On Repackaging and Reinvention: Madonna’s “Give Me All Your Luvin’”

Still from "Give Me All Your Luvin'" ©2012 Interscope Records

©2012 Boy Toy, Inc.

Originally Published in The Badger Herald, February 8, 2012

Tis’ the season for borrowing and marketing. Madonna (Madonna Louise Ciccone) has made a fresh splash in the pop music scene with the recent release of “Give Me All Your Luvin’.” This track is the first single from her upcoming album MDNA – due for release on March 26th.

The escapades of the track’s music video, in addition to Sunday’s fantastical halftime performance at the Super Bowl, mark a shift in Madonna’s nearly 30-year career. Two things stand out. Both in the music video and Bowl performance, she borrows heavily from other musicians, musically and visually. Madonna has also adopted a distinct business model: she is following trends instead of trying to create them. Her levity and cheerleader girlishness are targeting pop music’s newest audience, the post-Millennial iGeneration.

Madonna performed a montage of her greatest hits at the Super Bowl, including “Vogue,” “Music,” and her new single.

©2012 NBC Universal Media, LLC

In her latest video, Madonna’s makeup and silhouette are disturbingly cute. The resemblance to Australian-superstar Kylie Minogue is unmistakable. But Madonna is smart. She takes models of what previously worked for singers and assembles a collage, confident that it will lead her to success. Sure, the graceful fall into the football boys’ fondling hands borrows from Minogue’s “All the Lovers.” And the Super Bowl’s ancient Roman theme obviously hijacked the Greek-inspired set of Minogue’s latest tour. But that was almost two years ago, and besides, it’s fun! Since when has Madonna just been fun?

Lately, Madonna seems to have acquired a reputation as a shriveled, Gaga-bashing prune. These two performances could signal a change. At the very least, they reflect Madonna’s adoption of a different strategy in self-promotion. Building upon her long-noticed ability to reinvent herself, Madonna has taken an unpredicted path, choosing to substitute pompoms and good-cheer for her trademark bitchiness. Compared to Feminist Madonna — sex-kitten as well as anti-war activist — this spunky, blond Bree Van de Kamp is unrecognizable. Therein lies Madonna’s chameleon talent.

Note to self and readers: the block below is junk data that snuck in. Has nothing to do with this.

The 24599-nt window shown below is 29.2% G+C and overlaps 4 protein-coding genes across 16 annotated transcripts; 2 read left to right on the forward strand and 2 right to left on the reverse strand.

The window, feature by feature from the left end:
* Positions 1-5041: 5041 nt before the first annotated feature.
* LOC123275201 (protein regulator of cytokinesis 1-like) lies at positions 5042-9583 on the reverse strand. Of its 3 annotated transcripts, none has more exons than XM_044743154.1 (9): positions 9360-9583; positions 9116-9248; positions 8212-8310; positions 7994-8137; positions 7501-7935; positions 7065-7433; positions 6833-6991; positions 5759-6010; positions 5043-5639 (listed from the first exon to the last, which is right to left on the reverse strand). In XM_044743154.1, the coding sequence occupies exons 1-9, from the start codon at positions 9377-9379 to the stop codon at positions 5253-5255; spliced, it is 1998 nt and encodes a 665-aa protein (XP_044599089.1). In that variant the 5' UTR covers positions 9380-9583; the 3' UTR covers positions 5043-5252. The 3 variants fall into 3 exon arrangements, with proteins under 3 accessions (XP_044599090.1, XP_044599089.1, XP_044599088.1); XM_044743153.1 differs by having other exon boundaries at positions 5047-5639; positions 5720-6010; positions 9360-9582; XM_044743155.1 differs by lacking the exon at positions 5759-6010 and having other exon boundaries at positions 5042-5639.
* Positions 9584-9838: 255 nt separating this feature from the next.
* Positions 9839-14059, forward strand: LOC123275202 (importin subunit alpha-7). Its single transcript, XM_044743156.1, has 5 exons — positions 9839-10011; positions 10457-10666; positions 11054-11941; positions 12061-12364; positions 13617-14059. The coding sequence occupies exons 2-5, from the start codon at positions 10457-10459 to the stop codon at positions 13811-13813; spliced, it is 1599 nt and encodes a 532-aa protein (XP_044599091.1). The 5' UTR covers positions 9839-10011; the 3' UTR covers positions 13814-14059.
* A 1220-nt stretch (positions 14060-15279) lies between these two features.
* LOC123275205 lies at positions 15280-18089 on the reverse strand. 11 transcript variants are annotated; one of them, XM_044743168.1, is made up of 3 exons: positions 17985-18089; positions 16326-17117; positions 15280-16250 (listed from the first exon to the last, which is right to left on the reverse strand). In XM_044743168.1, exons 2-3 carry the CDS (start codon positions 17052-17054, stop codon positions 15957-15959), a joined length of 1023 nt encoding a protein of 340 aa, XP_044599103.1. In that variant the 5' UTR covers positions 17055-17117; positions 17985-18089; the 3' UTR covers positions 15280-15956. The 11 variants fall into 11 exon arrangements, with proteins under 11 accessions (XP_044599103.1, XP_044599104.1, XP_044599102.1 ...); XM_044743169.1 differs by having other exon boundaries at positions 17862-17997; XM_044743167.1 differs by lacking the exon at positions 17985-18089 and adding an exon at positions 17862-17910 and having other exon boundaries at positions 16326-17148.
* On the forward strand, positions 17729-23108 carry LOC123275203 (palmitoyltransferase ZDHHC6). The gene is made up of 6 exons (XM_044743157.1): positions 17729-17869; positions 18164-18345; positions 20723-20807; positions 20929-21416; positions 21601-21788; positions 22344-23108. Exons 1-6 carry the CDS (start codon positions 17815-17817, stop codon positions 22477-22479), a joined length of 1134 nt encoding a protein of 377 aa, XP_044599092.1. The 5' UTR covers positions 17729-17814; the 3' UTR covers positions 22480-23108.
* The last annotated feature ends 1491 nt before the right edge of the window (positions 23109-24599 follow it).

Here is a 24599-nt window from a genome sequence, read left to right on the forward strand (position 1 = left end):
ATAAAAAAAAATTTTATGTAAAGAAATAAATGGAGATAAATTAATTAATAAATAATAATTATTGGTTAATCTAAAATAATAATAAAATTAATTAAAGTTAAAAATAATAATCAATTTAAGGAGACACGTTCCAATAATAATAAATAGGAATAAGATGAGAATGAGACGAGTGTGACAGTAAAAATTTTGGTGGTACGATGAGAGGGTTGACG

“Give Me All Your Love” is a song about, essentially, nothing.

©2012 Boy Toy, Inc.

“Give Me All Your Love” is a song about, essentially, nothing. The superficiality of the song and its tedious repetitiveness are intoxicating. So whistle-able, too! The track combines hip hop, bubblegum giggles, and dubstep into a wad of musical collaboration. Both Nicki Minaj and M.I.A. (Maya Arulpragasam) sing alongside Madonna. But they effectively add nothing even through they try really hard — well, hard when Minaj bugs out her eyeballs as she sings, but not so hard when Arulpragasam fakes enthusiasm.

No, Minaj and Arulpragasam are Madonna’s props, designed for nothing else besides selling records and ad-space. Let’s face it, Madonna is a brand and those two performers each need one. Their presence adds legitimacy to Madonna’s vision, which is a vision in which she can relive the high points of her career and usher in a new generation into the immateriality of her image. Madonna repackages her “Blond Ambition” past, straight from the archives (mole and all). By doing so, she reminds us that we once adored her. And, don’t forget, it’s fun!

Madonna “Express[es] Herself” during her nation-hopping 1990 “Blond Ambition Tour” – arguably one of the most successful and memorable of the diva’s thirty years in the business.

©1991 Boy Toy, Inc., Propaganda Films.

But Madonna’s Super Bowl “Party Rock”-ing could signal another possibility, more disturbing than the conniving first. She may smile because she enjoys herself. Seeing Madonna so happy — so family-friendly — feels … well, creepy. Does this reaction come from disgust over her vain attempt at sexual rejuvenation? Or is it discomfort in seeing a fifty-something having silly fun in public?

You only live once. Despite some criticism, Madonna appears to be embodying that cliché. While some are unable to see beyond the wrinkles, for us children of the 1980s Madonna is the desk reference for sex, fashion and manipulation. Madonna has accompanied us as we’ve grown. She shared — and helped create — our history. She stays in the spotlight, if not for us, then at least for exhibitionist kicks. Her queenly entrance at halftime was a given.

But that god-awful hairstyle has got to go.



One thought on “On Repackaging and Reinvention: Madonna’s “Give Me All Your Luvin’”

  1. Pingback: Imitating her imitators’ tears: Madonna’s MDNA holds up mirror to pop-stardom | My Husband's Trophy

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